Before leaving the computer room you should survey the tape drives to be sure that all drive doors are closed, and the green lights are lit on the 8mm drives.
If a backup job fails repeatedly, try using a cleaning tape and/or a new tape. If cleaning and a new tape do not work then the tape drive may be failing. At this point, one should notify Deb Baddorf (x2289). A power cycle and/or new tape drive may be in order.
When a backup job on ELMER or DAFFY fails, it tries to restart itself, or fail over, on a different tape drive. When this occurs do not change the tape that failed. Check the log file; there will be a message near the end indicating failure and a subsequent FAILOVER_BACKUP job being submitted. Read the log file for the failover job to see if it was successful. The log file for a failover job will be in either ``cmn$manager:failover_backup.log'' or ``ocmn$manager:failover_backup.log''.
If the failover job was successful, remove the tape in the designated failover drive instead of the normal drive. Put a new tape in the failover drive.
Meanwhile, the tape that failed is still in the normal tape drive. One should restart the backup to see if it fails again. If it does fail, replace the tape and retry. If it does not fail, keep track of it over the next days. If the same tape fails again several times, then consider replacing it and/or cleaning the drive.
The Monday backup tapes for most nodes are kept in a special rotation. People on temporary tape changing duty can ignore this special rotation since Deb can implement it retroactively (unless she is gone for more than four weeks). Monday's tapes are not put back into their normal places after having been removed from their tape drives. Instead, they are put into the cabinet in Deb's office. The oldest tapes in this cabinet are then rotated back into the normal rotation. This means that Monday's tapes are effectively on a longer rotation (as opposed to a four week rotation for the rest of the tapes.)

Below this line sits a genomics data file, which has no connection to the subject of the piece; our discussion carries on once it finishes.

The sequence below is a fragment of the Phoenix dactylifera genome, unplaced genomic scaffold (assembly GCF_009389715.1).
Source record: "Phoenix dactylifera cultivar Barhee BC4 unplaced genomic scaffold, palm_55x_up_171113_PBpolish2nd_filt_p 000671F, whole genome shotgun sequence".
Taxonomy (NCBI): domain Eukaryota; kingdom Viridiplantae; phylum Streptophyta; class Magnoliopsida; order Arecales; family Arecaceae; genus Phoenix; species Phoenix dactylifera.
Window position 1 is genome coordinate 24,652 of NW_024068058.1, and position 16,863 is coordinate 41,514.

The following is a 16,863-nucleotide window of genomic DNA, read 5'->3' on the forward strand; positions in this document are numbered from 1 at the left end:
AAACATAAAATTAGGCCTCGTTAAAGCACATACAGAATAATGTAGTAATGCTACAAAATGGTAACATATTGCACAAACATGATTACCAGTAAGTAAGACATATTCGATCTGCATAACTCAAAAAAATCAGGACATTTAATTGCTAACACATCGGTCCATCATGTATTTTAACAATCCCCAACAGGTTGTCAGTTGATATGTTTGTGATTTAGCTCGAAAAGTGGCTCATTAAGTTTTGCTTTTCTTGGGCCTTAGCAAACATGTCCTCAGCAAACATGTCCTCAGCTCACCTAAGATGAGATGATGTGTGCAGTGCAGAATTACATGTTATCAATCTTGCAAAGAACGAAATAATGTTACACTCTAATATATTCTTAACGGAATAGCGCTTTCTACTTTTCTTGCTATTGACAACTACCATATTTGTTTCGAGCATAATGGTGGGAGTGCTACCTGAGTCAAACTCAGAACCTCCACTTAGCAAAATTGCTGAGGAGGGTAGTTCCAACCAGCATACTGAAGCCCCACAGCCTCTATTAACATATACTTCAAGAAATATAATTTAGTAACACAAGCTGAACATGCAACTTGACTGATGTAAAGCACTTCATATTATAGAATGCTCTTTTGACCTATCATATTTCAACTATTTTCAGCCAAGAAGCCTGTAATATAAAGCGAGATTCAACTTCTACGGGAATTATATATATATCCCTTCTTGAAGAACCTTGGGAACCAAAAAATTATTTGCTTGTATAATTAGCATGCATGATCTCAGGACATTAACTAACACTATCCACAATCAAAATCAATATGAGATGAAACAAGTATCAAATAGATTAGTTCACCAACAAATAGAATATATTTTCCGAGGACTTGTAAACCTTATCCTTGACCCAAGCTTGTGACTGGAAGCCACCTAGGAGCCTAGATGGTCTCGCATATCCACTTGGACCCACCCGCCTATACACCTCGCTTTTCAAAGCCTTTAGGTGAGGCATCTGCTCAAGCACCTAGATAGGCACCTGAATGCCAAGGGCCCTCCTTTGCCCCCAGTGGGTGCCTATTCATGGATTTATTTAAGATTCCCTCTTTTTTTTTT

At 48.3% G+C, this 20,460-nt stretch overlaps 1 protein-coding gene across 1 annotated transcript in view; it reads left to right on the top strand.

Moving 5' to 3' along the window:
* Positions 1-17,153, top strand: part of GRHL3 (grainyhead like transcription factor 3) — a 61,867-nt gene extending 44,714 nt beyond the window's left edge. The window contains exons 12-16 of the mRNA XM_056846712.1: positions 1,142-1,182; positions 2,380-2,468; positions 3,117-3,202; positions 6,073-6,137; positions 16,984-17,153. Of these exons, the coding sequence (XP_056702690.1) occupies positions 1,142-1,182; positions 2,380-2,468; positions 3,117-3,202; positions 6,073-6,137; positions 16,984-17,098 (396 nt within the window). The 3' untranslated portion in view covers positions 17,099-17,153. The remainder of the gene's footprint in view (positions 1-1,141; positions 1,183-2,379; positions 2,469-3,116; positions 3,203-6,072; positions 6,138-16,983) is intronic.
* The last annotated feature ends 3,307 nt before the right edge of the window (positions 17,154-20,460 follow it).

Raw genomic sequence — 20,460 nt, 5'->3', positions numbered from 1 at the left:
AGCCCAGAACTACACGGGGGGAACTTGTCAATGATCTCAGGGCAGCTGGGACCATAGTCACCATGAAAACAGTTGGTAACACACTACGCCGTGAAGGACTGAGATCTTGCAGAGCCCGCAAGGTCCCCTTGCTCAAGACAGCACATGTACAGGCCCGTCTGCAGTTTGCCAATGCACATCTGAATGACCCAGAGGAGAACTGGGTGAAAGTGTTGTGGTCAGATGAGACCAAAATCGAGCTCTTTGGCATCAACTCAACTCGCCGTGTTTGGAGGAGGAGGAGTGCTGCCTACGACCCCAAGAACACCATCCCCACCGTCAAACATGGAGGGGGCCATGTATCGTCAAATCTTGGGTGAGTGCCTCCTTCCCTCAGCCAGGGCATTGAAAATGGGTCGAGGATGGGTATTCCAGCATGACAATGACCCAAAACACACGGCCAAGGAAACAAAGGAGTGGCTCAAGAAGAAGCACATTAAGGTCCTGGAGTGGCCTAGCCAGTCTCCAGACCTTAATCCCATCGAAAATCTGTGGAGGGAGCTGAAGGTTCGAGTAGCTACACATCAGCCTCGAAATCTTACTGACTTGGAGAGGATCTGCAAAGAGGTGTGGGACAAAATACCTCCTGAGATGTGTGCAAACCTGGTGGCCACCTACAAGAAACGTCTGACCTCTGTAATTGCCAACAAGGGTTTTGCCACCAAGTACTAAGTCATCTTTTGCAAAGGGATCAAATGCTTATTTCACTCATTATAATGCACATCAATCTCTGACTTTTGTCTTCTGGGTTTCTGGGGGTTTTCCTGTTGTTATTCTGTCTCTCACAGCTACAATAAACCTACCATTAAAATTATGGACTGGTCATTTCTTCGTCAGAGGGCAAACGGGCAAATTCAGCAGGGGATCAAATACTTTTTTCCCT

The tape corresponding to the first Monday of a month is permanently removed from the rotation and replaced with a new one. These tapes are write-protected and clearly dated. They are kept in the same cabinet in Deb's office.
Anyone trying to find a Monday tape (e.g. for a file restore) should check this cabinet first.
Roughly every quarter of the year all tapes should be pulled to be placed in storage in Feynman Center. People on temporary tape changing duty can ignore this rotation.
When all tapes are collected for Feynman, they must be appropriately labeled for storage. Each tape must get a new ID number (see warner::usr$disk1:[baddorf.tapes]tape_archive.txt) and a form located in Deb's cabinet must be filled out for Feynman Center's records. Once relabelled with the new ID number and the date, they may be taken to Feynman Center for permanent storage.